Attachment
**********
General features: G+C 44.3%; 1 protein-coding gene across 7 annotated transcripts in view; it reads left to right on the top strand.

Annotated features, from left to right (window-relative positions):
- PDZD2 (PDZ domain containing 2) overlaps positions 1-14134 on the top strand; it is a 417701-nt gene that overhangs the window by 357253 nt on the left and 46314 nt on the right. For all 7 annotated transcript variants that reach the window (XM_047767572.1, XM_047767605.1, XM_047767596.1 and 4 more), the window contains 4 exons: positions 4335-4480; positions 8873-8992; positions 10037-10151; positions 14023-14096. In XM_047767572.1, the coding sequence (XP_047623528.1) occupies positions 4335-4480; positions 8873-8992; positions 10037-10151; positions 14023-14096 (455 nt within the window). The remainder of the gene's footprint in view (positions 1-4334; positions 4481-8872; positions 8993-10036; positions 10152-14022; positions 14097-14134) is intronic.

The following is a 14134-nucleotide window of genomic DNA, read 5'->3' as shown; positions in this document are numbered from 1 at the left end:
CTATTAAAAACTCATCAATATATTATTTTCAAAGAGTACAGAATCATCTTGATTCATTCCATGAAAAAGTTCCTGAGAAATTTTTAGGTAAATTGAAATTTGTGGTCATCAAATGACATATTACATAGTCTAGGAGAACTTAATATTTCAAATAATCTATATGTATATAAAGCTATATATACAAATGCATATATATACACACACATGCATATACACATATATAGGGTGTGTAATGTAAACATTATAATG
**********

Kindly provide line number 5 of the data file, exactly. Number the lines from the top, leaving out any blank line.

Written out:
CTATTAAAAACTCATCAATATATTATTTTCAAAGAGTACAGAATCATCTTGATTCATTCCATGAAAAAGTTCCTGAGAAATTTTTAGGTAAATTGAAATTTGTGGTCATCAAATGACATATTACATAGTCTAGGAGAACTTAATATTTCAAATAATCTATATGTATATAAAGCTATATATACAAATGCATATATATACACACACATGCATATACACATATATAGGGTGTGTAATGTAAACATTATAATG